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Over the past 50 years, fewer crops are feeding the world’s people and diets around the world are becoming more alike. This puts us at risk of a “globalized diet” based on major crops such as soybeans, wheat, rice, and corn–which are grown on almost half the world’s agricultural lands. Not only is this worse for our health but it makes global agriculture more vulnerable to major threats like drought, insect pests and diseases resulting from a rapidly warming planet.
When the UN put out its landmark biodiversity report earlier this year, its warning that species extinction is accelerating also extended to plant species. If we’re going to feed an estimated 9.8 billion people in the world by 2050 then we must work to protect crop diversity.
The Problem: As Phys explained, humans have domesticated wild plants for some 10,000 years to provide food but in doing so they have bred out many of their natural defenses, leaving them—and us—potentially exposed. It’s also why scientists have been on a global search for the wild relatives of our food crops, hoping to bolster their defenses against disease and climate change.
The Problem With Our Diets: We’ve grown accustomed to the food that is readily available to us, namely the aforementioned cash crops. But we have to strive to go outside of our comfort zone (if we’re able to do so) and purchase diverse foods. For instance, yesterday at an event called Food Forever put on by the Crop Trust and Foreign Policy chefs from around the DC/Baltimore area showcased what we might be eating in the future if we embrace some of the foods yet to break into the US culinary mainstream. Ingredients like Blondkopfchen cherry tomato, amaranth, chayote, and sunchoke were used to show how we might substitute diverse crops into dishes we already love like tabouli and winter soup.
Why This Matters: The high crop yields we’ve sought have come at the direct expense of genetic diversity in crops which allows them to be more resilient to climate change. Crop diversity cannot be forgotten in our ag policy conversation, we have to ensure that plans for sustainable agriculture help to diversify the array of crops grown. We have to align these policies and subsidies to support a broad array of crop species (over merely cash crops) as part of our broader climate action strategy.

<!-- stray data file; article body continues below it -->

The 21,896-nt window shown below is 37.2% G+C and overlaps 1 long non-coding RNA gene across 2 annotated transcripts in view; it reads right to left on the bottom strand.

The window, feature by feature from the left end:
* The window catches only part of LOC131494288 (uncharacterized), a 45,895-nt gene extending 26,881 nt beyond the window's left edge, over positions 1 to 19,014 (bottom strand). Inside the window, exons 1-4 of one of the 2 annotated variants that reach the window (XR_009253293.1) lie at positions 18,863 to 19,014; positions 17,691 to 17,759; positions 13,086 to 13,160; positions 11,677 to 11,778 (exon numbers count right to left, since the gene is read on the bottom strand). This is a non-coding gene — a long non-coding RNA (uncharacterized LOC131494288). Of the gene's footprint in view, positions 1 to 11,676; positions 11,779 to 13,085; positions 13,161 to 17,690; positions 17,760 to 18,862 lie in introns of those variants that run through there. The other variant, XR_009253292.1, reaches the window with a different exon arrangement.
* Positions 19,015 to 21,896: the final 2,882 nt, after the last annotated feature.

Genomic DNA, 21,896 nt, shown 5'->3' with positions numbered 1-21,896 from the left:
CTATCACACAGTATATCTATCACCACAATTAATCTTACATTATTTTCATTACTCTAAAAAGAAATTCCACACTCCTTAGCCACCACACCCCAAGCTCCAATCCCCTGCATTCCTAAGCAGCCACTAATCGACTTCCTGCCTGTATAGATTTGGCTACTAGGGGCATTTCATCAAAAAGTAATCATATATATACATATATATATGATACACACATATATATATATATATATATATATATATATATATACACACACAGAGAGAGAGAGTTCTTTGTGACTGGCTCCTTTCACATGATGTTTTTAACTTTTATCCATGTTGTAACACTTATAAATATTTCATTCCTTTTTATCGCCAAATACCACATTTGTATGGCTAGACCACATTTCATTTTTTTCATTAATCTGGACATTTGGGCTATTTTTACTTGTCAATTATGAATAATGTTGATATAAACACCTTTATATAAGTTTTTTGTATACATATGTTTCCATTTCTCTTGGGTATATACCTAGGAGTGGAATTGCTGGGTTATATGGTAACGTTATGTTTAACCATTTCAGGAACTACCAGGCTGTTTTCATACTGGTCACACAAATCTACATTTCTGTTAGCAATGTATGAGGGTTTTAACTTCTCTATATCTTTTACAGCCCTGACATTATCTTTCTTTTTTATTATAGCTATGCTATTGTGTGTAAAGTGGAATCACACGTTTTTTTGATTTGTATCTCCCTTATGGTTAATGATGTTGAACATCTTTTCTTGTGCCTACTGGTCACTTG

Go Deeper: Read more about how we got to such a low point in our crop diversity.
Why This Matters: The fact that Bayer is likely to get approval for this new crop, which would be resistant to the active chemical in Roundup, suggests that the losses in court had and will continue to have little impact on the company’s trajectory. Just because these herbicides won’t “harm” GE corn does not mean they won’t harm us.
As Pride Month has come to a close, we wanted to recognize members of the LGBTQ+ community who are breaking down barriers — gastronomic and cultural. Earlier this week a blog on Ecowatch.com called Food Tank spotlighted 24 collectives, farms, and other organizations that are working to strengthen LGBTQ+ representation in the food system, which […]
With supermarkets running low on meat, seafood is a healthy option, and sales of frozen seafood like shrimp and canned seafood (much of which is imported) are up over last year, according to some retailers. Most of the domestic seafood landed and sold in the U.S. comes from small fishing businesses and goes to restaurants and those sales are down as much as 95% across the country.
Why This Matters: Congress provided $300m for fishers in stimulus funding, but it is only a “drop in the bucket” of what is needed to keep fishers afloat said Alaskan commercial fisher Julie Decker on Tuesday at a forum convened by the Ocean Caucus Foundation.
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